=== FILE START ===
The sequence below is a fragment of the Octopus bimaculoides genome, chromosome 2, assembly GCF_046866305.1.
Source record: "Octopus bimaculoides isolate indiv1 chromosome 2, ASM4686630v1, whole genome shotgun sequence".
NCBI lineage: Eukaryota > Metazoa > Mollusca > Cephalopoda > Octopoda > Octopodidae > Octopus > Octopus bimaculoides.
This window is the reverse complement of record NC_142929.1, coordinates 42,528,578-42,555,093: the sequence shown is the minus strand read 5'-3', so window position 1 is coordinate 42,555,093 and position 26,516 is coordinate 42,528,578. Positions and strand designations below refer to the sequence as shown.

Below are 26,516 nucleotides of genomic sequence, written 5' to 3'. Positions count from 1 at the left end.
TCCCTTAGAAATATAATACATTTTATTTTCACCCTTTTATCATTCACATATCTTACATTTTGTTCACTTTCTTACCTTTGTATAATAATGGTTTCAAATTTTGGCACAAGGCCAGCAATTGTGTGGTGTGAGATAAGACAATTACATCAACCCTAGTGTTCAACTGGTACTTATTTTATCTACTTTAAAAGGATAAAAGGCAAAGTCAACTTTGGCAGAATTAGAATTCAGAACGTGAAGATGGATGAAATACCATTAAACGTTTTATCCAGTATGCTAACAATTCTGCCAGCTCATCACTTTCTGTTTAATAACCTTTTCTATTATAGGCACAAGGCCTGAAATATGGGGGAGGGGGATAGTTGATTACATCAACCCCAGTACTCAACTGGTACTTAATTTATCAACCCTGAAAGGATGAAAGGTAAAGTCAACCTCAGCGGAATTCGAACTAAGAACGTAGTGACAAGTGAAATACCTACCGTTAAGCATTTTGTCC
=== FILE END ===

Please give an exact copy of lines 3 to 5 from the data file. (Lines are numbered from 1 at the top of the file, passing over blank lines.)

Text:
NCBI lineage: Eukaryota > Metazoa > Mollusca > Cephalopoda > Octopoda > Octopodidae > Octopus > Octopus bimaculoides.
This window is the reverse complement of record NC_142929.1, coordinates 42,528,578-42,555,093: the sequence shown is the minus strand read 5'-3', so window position 1 is coordinate 42,555,093 and position 26,516 is coordinate 42,528,578. Positions and strand designations below refer to the sequence as shown.

Below are 26,516 nucleotides of genomic sequence, written 5' to 3'. Positions count from 1 at the left end.